الروايات اليابانية هي روايات وصف وطبيعة حتى أن التشبيهات التي يستخدمها أبطال القصة كلها مستوحاة من الثلوج الوزهور والشجر والأنهار تشعرنا حينَ القراءة بأننا نقتعد كرسيا في وسط حديقة على ي...more
I couldn’t have been more disappointed with this. Of course I did that soul-searching where one’s own inadequacies are put forward as the reason for a failure to like something that Should Be Liked. New shelf idea. Should Have Been Liked But Wasn’t.

This is a very very VERY Japanese book and anything I say about it is merely the opinion of one who is ignorant of the culture which imbues it. Needless to say, the whole idea of the male-female relations, the ways in which the women have to live is r...more
Friederike Knabe
Unless you are familiar with Japanese culture and language, you will find Snow Country different from most any novel you may have read. Read superficially the novel appears to follow a simple plot and structure. Yet, its intensity and beauty lies in the lyrical imagery of landscape and evocation of the protagonists' complex psyche and their relationships. The novel can be compared to a Japanese brushstroke painting, economic and suggestive, where the observant eye is able to complete the picture...more
M.J. Fiori
My experience of reading this book consisted first of utter confusion. What was going on? Who was saying what to whom? Who was a geisha and who simply a girl glimpsed on a train? Did anyone have a name, a history? Simple, solid human emotions that I could clearly relate to? This, together with the impression of snow-muffling, dark nights, the utter hush that only the dead of winter can bring. A train creeping along a track flanked by two great walls of banked snow. The hardscrabble life of a mys...more
Okay, I'm a bit ashamed to say this , since it was such a short book , but I had trouble finishing it ....

Not to say the book was bad or that I didn't like it ... But it was like looking at a nice picture . It's beautiful, but it doesn't move you like the real scenery would.

I was not bored , no ... But I was on the edge of it . I enjoyed the calm & slow feeling of the story , the nice scenery descriptions , but I don't think I will read it again .

I want to say, though, that if it had been...more
Kawabata crafts these really lovely, impressionistic scenes that unroll in a very staccato way. I hate to use such a cheap comparison as calling them haiku-like, but they do in fact seem very minimal and poised with tiny, precisely chosen natural details which evoke the transient, gentle sorrows of existence. I was quite surprised by the ending, which takes things to a whole other dimension of darkly weird, cosmic ruin. Sort of like a zen H.P. Lovecraft. That last sentence is quite the celestial...more
magnficient... little gem
Set in the perennially snow-cold region of western mainland of Japan, Snow Country features one of the coldest characters in fiction. Shimamura is a wealthy Tokyo-based gentlemen who from time to time visits a mountain hot spring and his geisha lover Komako. He appreciates the beauty of nature and culture (music and the art of Chijimi weaving), but his carefree aristocratic attitude cannot conceal his insensitivity to other people’s emotions. However much Komako expressed her deep feelings for h...more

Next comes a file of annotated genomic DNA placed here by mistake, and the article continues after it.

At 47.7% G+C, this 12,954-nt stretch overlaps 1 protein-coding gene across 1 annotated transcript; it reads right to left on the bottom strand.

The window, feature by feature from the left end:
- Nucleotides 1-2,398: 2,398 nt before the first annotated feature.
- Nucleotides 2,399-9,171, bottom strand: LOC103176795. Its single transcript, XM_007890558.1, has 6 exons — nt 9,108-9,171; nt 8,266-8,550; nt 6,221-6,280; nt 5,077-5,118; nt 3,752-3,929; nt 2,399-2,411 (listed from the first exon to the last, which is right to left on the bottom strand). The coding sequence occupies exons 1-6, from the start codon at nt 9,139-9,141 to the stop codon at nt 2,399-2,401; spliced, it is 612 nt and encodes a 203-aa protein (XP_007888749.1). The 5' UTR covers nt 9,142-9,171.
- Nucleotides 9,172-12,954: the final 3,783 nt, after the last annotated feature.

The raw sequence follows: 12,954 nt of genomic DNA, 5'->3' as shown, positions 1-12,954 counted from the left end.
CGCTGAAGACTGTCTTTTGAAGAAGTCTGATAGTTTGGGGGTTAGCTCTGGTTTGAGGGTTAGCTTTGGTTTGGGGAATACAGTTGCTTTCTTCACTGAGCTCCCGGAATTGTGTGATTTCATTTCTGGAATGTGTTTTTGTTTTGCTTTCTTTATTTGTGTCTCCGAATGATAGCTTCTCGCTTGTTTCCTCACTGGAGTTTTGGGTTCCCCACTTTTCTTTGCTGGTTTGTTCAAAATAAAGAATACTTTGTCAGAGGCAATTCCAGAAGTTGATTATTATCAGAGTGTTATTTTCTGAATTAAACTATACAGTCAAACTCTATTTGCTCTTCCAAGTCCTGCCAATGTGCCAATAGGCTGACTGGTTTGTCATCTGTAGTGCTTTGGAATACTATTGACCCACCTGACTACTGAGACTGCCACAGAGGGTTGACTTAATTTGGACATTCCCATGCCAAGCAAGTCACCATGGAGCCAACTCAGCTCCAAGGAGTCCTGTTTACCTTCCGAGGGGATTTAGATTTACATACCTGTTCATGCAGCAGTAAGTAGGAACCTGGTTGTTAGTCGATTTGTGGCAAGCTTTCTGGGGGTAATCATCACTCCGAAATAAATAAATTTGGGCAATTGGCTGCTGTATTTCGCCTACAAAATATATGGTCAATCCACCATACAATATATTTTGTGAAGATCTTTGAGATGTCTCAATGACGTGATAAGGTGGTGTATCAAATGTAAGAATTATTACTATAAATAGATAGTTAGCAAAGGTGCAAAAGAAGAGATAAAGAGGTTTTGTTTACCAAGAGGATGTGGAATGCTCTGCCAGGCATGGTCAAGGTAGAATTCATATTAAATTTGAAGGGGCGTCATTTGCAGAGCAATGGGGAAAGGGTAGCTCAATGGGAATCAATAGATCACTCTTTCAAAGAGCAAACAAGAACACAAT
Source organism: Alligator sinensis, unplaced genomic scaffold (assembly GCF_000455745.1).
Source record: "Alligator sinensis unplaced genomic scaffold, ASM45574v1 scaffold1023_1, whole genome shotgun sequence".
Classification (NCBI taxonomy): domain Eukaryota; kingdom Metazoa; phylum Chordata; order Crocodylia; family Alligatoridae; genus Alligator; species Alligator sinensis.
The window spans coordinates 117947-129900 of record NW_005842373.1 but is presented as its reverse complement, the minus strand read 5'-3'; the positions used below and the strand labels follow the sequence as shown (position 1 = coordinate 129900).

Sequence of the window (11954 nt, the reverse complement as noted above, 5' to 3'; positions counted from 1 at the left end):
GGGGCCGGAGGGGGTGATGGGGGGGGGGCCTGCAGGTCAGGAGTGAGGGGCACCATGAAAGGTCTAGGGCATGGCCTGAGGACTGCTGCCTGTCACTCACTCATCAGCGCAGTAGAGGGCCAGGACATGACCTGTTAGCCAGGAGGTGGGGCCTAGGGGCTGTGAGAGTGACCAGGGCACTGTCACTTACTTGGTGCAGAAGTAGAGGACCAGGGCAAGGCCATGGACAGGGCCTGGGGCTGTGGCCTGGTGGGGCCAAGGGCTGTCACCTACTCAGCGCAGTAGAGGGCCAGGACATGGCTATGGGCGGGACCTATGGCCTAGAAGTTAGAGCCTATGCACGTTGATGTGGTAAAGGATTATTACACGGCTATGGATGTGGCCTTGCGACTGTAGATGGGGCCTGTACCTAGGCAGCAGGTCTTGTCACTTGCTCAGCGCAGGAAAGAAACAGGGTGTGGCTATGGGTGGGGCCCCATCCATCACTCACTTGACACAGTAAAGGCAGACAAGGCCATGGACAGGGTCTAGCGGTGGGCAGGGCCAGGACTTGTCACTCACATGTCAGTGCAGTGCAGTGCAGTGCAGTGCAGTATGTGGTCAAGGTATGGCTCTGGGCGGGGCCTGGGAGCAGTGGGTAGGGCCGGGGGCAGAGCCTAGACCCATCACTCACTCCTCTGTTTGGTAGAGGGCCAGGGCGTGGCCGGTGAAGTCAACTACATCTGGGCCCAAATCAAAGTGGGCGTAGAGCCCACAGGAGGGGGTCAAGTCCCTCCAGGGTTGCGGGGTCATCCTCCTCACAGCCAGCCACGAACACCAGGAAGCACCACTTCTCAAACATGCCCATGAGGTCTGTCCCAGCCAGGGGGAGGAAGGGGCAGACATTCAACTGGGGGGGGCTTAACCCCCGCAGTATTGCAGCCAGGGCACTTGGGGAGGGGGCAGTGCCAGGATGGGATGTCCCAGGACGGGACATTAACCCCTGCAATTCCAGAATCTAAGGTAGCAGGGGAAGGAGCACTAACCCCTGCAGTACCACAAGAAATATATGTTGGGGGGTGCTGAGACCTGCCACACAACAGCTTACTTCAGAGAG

I still found reading this novel still captivating and “strangely touching” (p. 43) between the elderly protagonist, Shimamura, and a young geisha named Komako whose relationships have been narrated in terms of their conflict and consent as part of their budding love, each coming from a different world. I think Kawabata has done his best in introducing Japanese culture by means of this exceptional novel depicting a Japanese-style love affair to the world to understand and learn to...more
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New Member 9 61 May 10, 2013 07:18AM  
PNWJETAA Book Club: Snow Country 1 15 Aug 12, 2012 10:51PM  
  • Some Prefer Nettles
  • Runaway Horses
  • The Three-Cornered World
  • The Wild Geese
  • The Setting Sun
  • The Waiting Years
  • Tales of Moonlight and Rain
  • Black Rain
  • Teach Us to Outgrow Our Madness: Four Short Novels
Yasunari Kawabata (川端 康成) was a Japanese short story writer and novelist whose spare, lyrical, subtly-shaded prose works won him the Nobel Prize for Literature in 1968, the first Japanese author to receive the award. His works have enjoyed broad international appeal and are still widely read.
More about Yasunari Kawabata...
Thousand Cranes Beauty and Sadness House of the Sleeping Beauties and Other Stories The Sound of the Mountain The Master of Go

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“As he caught his footing, his head fell back, and the Milky Way flowed down inside him with a roar.” 753 likes
“But even more than her diary, Shimamura was surprised at her statement that she had carefully cataloged every novel and short story she had read since she was fifteen or sixteen. The record already filled ten notebooks.
"You write down your criticisms, do you?"
"I could never do anything like that. I just write down the author and the characters and how they are related to each other. That is about all."
"But what good does it do?"
"None at all."
"A waste of effort."
"A complete waste of effort," she answered brightly, as though the admission meant little to her. She gazed solemnly at Shimamura, however.
A complete waste of effort. For some reason Shimamura wanted to stress the point. But, drawn to her at that moment, he felt a quiet like the voice of the rain flow over him. He knew well enough that for her it was in fact no waste of effort, but somehow the final determination that it was had the effect of distilling and purifying the woman's existence.”